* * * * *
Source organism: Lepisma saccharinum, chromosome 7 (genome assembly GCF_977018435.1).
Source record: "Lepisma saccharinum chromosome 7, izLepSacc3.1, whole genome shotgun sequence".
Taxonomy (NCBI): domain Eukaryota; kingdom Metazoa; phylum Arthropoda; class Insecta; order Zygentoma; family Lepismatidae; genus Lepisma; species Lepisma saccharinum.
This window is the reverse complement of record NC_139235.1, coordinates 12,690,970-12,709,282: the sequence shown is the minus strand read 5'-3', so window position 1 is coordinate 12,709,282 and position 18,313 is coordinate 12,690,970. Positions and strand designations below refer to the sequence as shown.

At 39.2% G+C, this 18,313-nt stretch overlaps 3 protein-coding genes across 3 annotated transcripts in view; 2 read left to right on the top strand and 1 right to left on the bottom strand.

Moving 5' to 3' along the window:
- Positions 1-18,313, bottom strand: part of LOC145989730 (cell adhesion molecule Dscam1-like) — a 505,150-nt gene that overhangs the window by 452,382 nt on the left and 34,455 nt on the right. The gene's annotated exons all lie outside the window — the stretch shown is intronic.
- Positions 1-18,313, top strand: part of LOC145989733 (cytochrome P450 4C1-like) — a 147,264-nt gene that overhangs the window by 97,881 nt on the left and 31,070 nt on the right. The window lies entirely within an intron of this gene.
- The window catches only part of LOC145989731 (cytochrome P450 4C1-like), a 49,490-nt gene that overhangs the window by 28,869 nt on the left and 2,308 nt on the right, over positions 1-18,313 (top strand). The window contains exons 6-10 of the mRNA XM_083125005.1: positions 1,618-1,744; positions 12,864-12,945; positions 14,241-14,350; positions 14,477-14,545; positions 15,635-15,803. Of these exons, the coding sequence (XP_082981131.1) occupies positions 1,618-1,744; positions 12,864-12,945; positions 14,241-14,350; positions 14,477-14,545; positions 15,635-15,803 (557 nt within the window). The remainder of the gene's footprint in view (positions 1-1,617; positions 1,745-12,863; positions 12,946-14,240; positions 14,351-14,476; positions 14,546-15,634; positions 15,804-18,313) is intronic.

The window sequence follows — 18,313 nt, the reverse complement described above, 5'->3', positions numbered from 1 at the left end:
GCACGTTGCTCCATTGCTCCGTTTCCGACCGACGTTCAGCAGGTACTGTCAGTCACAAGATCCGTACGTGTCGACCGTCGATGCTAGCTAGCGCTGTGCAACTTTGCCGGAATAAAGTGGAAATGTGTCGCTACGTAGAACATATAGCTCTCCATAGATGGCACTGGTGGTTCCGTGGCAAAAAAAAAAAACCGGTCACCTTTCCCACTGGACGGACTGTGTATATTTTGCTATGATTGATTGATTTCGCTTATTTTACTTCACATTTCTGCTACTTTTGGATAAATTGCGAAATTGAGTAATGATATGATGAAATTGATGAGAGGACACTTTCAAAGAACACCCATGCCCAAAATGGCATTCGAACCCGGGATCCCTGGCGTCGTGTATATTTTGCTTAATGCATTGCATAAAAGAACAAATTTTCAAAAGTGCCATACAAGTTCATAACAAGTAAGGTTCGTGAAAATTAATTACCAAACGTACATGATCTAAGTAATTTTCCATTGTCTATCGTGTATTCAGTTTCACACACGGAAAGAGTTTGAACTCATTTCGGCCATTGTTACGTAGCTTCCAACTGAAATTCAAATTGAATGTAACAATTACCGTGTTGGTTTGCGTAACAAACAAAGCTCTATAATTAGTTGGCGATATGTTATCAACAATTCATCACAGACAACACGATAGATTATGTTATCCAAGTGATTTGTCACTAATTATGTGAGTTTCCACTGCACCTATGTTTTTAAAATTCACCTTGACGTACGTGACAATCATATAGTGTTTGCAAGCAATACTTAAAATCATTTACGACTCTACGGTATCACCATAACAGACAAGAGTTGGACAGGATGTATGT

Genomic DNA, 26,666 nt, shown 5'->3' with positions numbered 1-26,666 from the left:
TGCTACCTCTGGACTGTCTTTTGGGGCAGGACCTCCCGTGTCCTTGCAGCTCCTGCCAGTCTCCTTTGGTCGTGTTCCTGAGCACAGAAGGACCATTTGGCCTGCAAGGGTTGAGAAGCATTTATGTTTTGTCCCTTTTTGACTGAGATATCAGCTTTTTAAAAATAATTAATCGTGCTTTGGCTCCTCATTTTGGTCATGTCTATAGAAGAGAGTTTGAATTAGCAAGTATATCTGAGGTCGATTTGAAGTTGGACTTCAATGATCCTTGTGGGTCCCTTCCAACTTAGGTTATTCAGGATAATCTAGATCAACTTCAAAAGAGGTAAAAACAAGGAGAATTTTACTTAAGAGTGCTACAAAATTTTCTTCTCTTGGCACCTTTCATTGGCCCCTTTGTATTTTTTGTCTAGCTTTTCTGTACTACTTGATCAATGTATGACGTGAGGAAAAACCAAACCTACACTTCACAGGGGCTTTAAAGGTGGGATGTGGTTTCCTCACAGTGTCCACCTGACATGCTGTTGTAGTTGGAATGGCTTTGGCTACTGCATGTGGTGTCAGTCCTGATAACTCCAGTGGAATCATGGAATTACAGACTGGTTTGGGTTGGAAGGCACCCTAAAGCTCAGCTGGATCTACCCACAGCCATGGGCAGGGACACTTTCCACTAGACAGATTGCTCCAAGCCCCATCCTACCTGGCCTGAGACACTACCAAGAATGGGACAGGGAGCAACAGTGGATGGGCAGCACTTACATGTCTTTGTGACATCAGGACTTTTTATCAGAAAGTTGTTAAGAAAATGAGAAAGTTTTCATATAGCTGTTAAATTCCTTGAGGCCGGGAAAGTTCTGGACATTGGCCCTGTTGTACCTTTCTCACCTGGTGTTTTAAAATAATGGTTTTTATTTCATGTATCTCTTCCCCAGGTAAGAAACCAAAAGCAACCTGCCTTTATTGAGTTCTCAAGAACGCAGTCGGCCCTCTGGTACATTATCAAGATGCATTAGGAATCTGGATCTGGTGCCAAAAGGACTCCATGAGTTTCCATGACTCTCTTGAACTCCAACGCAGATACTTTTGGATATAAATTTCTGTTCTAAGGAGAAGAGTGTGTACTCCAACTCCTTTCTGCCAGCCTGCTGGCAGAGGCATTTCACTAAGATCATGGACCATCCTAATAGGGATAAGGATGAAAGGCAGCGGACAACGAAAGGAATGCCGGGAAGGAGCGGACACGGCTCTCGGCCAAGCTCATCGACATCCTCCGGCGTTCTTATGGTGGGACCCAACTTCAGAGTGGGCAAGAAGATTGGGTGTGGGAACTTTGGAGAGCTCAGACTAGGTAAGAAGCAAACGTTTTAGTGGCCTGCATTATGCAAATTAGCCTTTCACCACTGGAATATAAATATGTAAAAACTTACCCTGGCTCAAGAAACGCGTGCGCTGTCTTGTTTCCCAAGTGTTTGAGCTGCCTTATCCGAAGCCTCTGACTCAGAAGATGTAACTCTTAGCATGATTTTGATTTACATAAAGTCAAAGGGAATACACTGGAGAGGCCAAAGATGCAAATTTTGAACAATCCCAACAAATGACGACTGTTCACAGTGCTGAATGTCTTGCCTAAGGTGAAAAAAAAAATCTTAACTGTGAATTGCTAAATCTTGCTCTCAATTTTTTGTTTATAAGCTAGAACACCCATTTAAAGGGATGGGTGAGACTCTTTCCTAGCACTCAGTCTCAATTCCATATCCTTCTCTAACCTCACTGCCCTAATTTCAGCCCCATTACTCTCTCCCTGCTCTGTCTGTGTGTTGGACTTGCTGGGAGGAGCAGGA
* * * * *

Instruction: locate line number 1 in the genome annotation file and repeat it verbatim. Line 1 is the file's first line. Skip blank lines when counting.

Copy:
Source organism: Lepisma saccharinum, chromosome 7 (genome assembly GCF_977018435.1).